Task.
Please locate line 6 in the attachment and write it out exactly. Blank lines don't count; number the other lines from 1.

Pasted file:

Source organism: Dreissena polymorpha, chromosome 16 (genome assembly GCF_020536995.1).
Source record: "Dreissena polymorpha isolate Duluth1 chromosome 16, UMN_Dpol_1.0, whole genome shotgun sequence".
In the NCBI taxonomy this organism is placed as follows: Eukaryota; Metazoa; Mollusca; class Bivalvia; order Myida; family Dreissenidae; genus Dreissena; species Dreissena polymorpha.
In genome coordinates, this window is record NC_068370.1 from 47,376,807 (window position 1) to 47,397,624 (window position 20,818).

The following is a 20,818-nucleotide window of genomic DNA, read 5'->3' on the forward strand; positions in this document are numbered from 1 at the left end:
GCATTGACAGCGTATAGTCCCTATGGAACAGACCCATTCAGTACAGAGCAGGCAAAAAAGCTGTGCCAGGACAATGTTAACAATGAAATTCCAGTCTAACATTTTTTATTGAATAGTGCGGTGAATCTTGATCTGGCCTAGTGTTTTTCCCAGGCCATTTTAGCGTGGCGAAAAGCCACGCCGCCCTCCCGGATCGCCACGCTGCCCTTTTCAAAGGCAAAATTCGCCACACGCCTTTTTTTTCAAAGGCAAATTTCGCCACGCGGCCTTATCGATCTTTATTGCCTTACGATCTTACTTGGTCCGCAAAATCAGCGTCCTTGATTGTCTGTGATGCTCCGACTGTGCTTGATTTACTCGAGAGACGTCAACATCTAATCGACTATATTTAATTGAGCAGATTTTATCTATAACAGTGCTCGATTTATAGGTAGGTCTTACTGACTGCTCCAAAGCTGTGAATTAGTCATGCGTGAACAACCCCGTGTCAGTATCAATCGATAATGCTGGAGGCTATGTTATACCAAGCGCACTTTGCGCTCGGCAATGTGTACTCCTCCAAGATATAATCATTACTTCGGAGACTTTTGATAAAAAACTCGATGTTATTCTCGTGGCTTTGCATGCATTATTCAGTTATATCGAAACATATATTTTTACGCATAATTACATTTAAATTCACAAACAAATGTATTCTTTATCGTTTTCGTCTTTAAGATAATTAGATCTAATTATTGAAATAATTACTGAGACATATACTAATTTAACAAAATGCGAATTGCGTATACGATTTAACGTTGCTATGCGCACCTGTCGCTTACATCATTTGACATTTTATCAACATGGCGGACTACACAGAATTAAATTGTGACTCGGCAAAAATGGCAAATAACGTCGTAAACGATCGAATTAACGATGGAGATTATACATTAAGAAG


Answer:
GCATTGACAGCGTATAGTCCCTATGGAACAGACCCATTCAGTACAGAGCAGGCAAAAAAGCTGTGCCAGGACAATGTTAACAATGAAATTCCAGTCTAACATTTTTTATTGAATAGTGCGGTGAATCTTGATCTGGCCTAGTGTTTTTCCCAGGCCATTTTAGCGTGGCGAAAAGCCACGCCGCCCTCCCGGATCGCCACGCTGCCCTTTTCAAAGGCAAAATTCGCCACACGCCTTTTTTTTCAAAGGCAAATTTCGCCACGCGGCCTTATCGATCTTTATTGCCTTACGATCTTACTTGGTCCGCAAAATCAGCGTCCTTGATTGTCTGTGATGCTCCGACTGTGCTTGATTTACTCGAGAGACGTCAACATCTAATCGACTATATTTAATTGAGCAGATTTTATCTATAACAGTGCTCGATTTATAGGTAGGTCTTACTGACTGCTCCAAAGCTGTGAATTAGTCATGCGTGAACAACCCCGTGTCAGTATCAATCGATAATGCTGGAGGCTATGTTATACCAAGCGCACTTTGCGCTCGGCAATGTGTACTCCTCCAAGATATAATCATTACTTCGGAGACTTTTGATAAAAAACTCGATGTTATTCTCGTGGCTTTGCATGCATTATTCAGTTATATCGAAACATATATTTTTACGCATAATTACATTTAAATTCACAAACAAATGTATTCTTTATCGTTTTCGTCTTTAAGATAATTAGATCTAATTATTGAAATAATTACTGAGACATATACTAATTTAACAAAATGCGAATTGCGTATACGATTTAACGTTGCTATGCGCACCTGTCGCTTACATCATTTGACATTTTATCAACATGGCGGACTACACAGAATTAAATTGTGACTCGGCAAAAATGGCAAATAACGTCGTAAACGATCGAATTAACGATGGAGATTATACATTAAGAAG